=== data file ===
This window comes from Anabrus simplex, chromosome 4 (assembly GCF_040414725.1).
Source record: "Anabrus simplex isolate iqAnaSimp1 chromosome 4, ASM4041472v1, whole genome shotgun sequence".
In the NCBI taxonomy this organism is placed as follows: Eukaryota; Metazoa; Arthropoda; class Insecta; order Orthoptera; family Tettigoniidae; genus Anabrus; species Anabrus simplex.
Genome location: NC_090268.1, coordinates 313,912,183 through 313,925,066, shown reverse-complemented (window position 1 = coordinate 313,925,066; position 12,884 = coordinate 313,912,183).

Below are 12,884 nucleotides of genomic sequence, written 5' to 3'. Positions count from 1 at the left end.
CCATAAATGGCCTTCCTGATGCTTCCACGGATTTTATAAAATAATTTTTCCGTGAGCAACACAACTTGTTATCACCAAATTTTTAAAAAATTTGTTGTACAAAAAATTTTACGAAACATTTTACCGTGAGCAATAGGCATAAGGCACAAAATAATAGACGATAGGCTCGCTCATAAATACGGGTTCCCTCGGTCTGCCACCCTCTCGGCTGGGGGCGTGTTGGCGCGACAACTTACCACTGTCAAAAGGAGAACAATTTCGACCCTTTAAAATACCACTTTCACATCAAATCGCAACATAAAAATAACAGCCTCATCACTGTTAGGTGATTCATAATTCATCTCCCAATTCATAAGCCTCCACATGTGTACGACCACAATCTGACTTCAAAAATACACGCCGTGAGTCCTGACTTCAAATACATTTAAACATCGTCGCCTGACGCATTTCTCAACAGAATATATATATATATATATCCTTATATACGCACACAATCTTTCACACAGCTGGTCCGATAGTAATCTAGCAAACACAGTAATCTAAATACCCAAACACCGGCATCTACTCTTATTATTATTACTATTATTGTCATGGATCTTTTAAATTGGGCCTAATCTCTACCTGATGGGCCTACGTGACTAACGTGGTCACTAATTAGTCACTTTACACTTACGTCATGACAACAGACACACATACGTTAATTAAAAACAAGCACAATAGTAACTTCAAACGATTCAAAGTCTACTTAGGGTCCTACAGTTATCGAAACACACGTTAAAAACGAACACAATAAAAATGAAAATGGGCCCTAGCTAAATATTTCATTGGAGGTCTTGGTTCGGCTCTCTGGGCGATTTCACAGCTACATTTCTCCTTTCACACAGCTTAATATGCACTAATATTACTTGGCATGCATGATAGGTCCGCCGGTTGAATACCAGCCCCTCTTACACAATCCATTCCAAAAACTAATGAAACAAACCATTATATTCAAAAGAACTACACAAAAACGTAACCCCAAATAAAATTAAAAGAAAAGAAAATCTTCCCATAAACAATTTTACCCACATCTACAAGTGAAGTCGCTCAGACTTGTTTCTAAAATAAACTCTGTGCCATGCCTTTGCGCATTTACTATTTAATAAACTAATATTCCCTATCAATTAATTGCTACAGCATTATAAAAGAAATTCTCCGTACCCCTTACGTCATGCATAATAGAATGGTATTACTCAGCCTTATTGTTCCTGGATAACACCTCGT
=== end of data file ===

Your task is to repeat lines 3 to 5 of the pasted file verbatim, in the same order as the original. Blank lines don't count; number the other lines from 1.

In the NCBI taxonomy this organism is placed as follows: Eukaryota; Metazoa; Arthropoda; class Insecta; order Orthoptera; family Tettigoniidae; genus Anabrus; species Anabrus simplex.
Genome location: NC_090268.1, coordinates 313,912,183 through 313,925,066, shown reverse-complemented (window position 1 = coordinate 313,925,066; position 12,884 = coordinate 313,912,183).

Below are 12,884 nucleotides of genomic sequence, written 5' to 3'. Positions count from 1 at the left end.